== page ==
If you prefer an older version of an item or file, you can select the older version and “restore” it so that it becomes the current version.

  1. Navigate to the list or library where your item or file is located.
  2. Hover over the item or file for which you want to manage versions until you see a drop-down arrow.
  3. Click the drop-down arrow and select Version History.
  4. Hover over the version that you want to restore until you see a drop-down arrow.
  5. Click the drop-down arrow and select Restore.

Version History drop-down with Restore selected

  1. When you are prompted to confirm the restoration as your current version, click OK.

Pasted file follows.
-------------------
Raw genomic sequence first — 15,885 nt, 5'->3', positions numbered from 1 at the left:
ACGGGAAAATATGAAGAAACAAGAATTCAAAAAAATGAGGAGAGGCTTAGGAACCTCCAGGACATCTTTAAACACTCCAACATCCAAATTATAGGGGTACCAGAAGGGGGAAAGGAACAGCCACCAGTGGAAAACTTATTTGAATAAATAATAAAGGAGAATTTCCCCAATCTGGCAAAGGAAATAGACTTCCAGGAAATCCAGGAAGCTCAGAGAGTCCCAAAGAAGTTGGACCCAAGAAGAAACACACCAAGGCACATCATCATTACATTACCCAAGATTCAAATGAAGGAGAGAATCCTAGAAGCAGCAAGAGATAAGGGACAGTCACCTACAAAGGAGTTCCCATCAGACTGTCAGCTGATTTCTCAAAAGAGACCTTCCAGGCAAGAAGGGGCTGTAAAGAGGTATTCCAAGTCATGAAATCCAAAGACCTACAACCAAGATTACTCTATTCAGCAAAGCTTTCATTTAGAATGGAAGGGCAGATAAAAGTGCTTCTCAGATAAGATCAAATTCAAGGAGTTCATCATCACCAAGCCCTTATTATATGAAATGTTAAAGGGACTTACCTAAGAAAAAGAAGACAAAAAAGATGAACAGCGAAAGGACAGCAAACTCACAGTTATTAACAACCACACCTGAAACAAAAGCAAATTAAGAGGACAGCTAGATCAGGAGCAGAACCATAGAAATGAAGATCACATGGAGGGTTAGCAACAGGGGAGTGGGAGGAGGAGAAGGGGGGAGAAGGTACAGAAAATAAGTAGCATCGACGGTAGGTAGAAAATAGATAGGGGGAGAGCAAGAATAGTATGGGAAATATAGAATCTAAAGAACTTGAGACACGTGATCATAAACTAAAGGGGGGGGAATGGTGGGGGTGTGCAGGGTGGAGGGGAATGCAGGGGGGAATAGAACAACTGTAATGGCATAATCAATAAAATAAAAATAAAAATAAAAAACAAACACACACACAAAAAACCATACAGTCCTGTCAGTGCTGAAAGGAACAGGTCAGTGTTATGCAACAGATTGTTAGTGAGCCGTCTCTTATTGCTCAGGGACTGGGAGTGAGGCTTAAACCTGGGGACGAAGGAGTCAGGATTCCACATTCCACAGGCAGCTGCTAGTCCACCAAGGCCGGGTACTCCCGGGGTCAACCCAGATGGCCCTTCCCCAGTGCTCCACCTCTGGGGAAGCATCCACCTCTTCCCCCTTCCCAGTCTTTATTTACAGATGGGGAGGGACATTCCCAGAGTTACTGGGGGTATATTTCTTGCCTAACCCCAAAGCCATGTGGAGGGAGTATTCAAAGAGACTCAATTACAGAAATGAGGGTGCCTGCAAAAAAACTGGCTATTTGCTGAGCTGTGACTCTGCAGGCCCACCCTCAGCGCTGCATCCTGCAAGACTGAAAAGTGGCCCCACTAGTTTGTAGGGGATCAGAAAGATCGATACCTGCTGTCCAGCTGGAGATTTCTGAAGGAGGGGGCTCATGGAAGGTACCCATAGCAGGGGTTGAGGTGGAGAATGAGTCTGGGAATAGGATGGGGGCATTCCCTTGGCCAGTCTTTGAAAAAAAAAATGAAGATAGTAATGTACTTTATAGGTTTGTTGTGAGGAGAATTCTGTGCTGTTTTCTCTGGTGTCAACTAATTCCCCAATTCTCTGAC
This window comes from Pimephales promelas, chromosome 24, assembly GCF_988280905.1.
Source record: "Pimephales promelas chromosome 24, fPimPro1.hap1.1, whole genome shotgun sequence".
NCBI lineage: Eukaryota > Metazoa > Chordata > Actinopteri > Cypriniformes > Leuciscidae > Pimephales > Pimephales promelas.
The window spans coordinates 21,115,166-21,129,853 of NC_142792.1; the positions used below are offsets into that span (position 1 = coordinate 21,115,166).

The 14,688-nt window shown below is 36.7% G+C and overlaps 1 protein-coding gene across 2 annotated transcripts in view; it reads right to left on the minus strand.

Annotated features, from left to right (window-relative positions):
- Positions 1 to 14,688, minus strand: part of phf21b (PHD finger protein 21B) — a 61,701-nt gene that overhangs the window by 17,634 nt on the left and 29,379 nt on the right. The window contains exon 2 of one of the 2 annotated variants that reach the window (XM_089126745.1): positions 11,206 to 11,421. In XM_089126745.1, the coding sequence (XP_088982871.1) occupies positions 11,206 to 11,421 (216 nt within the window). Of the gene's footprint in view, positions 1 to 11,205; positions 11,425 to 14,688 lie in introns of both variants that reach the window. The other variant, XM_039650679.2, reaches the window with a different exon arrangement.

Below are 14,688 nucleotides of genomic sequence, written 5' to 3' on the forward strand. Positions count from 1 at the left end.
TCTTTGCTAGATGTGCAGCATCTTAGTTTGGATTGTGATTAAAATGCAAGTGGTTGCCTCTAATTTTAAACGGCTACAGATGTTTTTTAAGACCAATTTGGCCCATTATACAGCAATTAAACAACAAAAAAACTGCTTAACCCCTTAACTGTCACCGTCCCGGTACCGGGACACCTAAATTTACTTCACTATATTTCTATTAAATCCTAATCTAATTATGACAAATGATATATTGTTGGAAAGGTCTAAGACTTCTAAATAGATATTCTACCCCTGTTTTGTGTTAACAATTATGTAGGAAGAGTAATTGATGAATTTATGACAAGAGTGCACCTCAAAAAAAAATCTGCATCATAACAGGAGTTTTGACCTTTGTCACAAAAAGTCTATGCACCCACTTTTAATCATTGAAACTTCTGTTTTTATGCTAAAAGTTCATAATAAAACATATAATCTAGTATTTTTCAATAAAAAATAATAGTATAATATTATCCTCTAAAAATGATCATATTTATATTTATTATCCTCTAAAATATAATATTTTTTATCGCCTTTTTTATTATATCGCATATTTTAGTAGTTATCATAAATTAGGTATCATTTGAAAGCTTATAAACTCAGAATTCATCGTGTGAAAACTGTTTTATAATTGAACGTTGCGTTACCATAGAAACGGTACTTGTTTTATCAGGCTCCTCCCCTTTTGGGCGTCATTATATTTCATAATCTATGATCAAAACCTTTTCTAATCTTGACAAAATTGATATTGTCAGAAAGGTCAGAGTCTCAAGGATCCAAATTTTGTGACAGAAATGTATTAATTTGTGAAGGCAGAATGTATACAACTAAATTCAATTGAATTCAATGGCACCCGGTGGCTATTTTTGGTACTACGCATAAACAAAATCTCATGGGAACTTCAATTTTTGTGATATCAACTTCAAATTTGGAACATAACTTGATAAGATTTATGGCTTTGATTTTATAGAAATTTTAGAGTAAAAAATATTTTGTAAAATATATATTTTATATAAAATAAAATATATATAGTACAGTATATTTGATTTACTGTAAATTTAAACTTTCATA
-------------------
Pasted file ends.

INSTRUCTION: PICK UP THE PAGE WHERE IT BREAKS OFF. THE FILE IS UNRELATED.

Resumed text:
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Delete a previous version

If you want to make sure that no one can read a version that has inaccurate or otherwise troublesome information, you can delete it.

  1. Navigate to the list or library where your item or file is located.
  2. Hover over the item or file for which you want to manage versions until you see a drop-down arrow.
  3. Click the drop-down arrow and select Version History.
  4. Hover over the version that you want to delete until you see a drop-down arrow.
  5. Click the drop-down arrow and select Delete.

Version History dialog box with Delete selected for a file version

  1. When you are prompted to confirm the deletion, click OK.

When you delete a version, it is sent to the Recycle Bin, where you, or another person who has the necessary permissions, can recover it. If you do not see the Recycle Bin on your site, your server administrator might have disabled it.